It seems like Donald Trump‘s administration isnt ready to give up on healthcare only yet.
On Sunday, White House Budget Director Mick Mulvaney said Senate Republicans should not proceed forward with any new votes before a health care reform or replacement bill has been passed, insisting it wouldnt be acceptable for the GOP to neglect to follow through on such a longstanding promise for its base.
In the White House’so view, they can’t proceed in the Senate, Mulvaney informed CNNs Jake Tapper on Sunday morning. In the individuals view, they shouldnt proceed in the Senate. They should stay and work and find out a way to address this issue. Bear in mind, youre talking about something theyve guaranteed to perform for seven years. You can’t promise individuals you’re going to do something for seven years, and then not get it done.
— CNN (@CNN) July 30, 2017
Unlike Mulvaney’s remark that “the folks” want action on healthcare, all of the proposals which congressional Republicans have put forward thus far have been massively unpopular, with some polling under 20 percent acceptance, an almost unheard-of figure in themodern age of hyper-polarized politics.
Thecomments also echoed those of Trump, albeit at a more diplomatic tone. On Saturday afternoon, less than 48 hours following the GOP Senates skinny teaser bill failed at a dramatic floor vote, Trump tweeted that Republicans will be complete quitters to give up on health care today.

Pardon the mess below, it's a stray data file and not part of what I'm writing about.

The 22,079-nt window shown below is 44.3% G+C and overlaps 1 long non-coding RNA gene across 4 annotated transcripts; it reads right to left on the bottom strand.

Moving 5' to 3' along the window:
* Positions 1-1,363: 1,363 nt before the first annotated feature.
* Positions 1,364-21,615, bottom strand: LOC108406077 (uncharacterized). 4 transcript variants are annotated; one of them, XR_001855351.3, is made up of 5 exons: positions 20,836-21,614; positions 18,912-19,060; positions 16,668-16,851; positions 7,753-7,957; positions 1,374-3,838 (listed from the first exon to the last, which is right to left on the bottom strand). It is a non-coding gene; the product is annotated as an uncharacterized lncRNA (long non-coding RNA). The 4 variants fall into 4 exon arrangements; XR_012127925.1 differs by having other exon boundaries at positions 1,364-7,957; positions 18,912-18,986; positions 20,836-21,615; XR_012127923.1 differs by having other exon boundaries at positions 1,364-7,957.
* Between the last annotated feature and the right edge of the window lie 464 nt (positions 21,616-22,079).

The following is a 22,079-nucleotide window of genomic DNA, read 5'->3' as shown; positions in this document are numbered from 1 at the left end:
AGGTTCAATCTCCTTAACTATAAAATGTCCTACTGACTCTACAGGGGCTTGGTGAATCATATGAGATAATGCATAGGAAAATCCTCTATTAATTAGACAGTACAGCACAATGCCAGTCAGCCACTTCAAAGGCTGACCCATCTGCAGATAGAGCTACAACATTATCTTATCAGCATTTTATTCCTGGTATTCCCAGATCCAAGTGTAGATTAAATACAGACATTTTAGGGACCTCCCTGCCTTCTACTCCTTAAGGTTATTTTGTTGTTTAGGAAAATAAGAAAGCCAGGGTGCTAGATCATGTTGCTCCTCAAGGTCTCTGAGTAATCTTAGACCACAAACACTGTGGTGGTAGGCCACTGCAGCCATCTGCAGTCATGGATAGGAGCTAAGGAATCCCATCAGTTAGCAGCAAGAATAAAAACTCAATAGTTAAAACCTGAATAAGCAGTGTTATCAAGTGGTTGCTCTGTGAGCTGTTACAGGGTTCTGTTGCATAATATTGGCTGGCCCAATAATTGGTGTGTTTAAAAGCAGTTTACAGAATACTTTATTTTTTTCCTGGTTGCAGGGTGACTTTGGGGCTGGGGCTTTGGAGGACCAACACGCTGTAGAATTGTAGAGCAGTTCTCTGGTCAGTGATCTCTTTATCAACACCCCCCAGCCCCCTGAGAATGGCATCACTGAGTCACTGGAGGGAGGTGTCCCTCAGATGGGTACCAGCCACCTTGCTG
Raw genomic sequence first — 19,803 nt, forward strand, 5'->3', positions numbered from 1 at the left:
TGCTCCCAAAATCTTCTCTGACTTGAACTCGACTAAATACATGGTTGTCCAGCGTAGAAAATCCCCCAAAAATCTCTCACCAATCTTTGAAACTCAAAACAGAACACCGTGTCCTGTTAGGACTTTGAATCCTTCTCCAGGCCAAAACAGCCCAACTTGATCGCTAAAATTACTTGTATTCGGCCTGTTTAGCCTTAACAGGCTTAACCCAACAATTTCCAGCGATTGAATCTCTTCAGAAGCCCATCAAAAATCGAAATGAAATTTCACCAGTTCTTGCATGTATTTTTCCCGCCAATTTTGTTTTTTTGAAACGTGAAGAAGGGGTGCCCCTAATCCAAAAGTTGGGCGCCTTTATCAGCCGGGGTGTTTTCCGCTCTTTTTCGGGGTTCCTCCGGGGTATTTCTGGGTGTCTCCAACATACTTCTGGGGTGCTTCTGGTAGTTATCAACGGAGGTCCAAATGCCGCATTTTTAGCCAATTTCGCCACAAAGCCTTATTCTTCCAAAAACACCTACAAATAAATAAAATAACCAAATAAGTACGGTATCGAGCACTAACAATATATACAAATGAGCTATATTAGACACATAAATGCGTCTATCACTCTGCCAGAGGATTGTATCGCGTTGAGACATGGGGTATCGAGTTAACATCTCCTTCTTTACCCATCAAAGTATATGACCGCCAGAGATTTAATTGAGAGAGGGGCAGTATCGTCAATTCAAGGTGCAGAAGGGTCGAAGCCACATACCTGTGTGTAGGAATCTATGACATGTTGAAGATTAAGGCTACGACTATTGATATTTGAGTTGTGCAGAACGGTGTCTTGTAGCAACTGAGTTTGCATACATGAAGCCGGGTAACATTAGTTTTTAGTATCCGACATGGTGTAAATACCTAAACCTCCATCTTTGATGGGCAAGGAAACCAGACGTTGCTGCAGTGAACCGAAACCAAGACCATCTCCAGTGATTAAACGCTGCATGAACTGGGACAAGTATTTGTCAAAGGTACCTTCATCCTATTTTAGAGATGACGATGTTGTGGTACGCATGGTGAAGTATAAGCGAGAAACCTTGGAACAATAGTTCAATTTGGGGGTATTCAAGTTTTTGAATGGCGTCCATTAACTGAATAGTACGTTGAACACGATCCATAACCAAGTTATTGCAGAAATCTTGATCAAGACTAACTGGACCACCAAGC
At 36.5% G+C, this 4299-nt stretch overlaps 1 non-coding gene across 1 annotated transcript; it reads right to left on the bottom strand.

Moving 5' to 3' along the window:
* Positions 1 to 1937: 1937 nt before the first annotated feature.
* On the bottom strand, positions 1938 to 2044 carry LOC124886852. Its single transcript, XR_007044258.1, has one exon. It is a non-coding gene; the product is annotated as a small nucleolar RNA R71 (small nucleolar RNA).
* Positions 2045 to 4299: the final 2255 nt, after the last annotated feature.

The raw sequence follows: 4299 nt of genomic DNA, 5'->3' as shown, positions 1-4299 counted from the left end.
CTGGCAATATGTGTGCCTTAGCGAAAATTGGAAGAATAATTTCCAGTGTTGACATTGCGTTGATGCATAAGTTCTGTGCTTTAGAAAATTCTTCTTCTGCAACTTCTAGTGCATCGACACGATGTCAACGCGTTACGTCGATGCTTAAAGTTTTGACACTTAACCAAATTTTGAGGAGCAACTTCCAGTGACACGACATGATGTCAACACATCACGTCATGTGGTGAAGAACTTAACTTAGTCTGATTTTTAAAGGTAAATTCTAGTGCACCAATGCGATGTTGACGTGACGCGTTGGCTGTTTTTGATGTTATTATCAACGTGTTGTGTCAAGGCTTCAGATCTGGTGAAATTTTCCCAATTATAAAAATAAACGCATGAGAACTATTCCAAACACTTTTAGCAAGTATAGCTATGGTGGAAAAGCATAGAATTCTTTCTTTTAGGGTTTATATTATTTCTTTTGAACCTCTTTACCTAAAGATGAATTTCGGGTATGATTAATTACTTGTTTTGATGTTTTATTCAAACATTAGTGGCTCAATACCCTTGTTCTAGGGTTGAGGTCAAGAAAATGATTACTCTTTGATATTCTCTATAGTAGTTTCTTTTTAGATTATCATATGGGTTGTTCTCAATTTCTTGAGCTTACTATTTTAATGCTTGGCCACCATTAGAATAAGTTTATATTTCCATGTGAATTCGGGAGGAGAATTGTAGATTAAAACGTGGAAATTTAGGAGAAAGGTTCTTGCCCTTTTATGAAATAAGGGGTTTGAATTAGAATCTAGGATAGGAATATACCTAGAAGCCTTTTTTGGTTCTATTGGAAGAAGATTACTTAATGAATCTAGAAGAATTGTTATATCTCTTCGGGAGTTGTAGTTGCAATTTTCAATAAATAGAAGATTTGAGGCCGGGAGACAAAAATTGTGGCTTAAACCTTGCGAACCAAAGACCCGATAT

Until the Republican Senators are complete quitters, Repeal & Replace isn’t dead! Demand another vote before voting on any other bill!
— Donald J. Trump (@realDonaldTrump) July 29, 2017
Trump lasted the pep talk on Sunday morning.
Don't give up Republican Senators, the World is watching: Repeal & Replace…and proceed to 51 votes (nuke alternative), get Cross State Lines & more.
— Donald J. Trump (@realDonaldTrump) July 30, 2017
Mulvaney also verified that the White Houses official position is that no other votes should occur before healthcare, even if a bill isnt passed by the period the debt ceiling needs to be increased. To put it differently, the administration is arguing that the U.S. should go into default rather than proceed from healthcare. Following the Obamacare repeal failed early Friday afternoon, Senate Majority Leader Mitch McConnell said it was time for his party to proceed from attempting to reform healthcare.
White House counselor Kellyanne Conway also weighed in on the healthcare process on Sunday, tellingFox News Sundaywhich Trump is currently contemplating whether to halt crucialpayments to insurance companies which have been integral to Obamacare. Known as Cost Sharing reduction payments, or CSRs for brief, the federal government discontinuing such payouts would have a detrimental effect on the general health of the law, in addition to the ability of low-income Americans to receive care.
Most Democrats and progressives fear such a movement, insisting that Trump and the GOP may try to intentionally undermine Obamacare, compelling its failure to be able to reap political benefit. For Trump’s a part, at least, he hasn’t been especially shy about needing to find the American healthcare system neglect; that he’s repeatedlysaidthat the best political strategy is to “allow Obamacare implode,”as recently as Friday.
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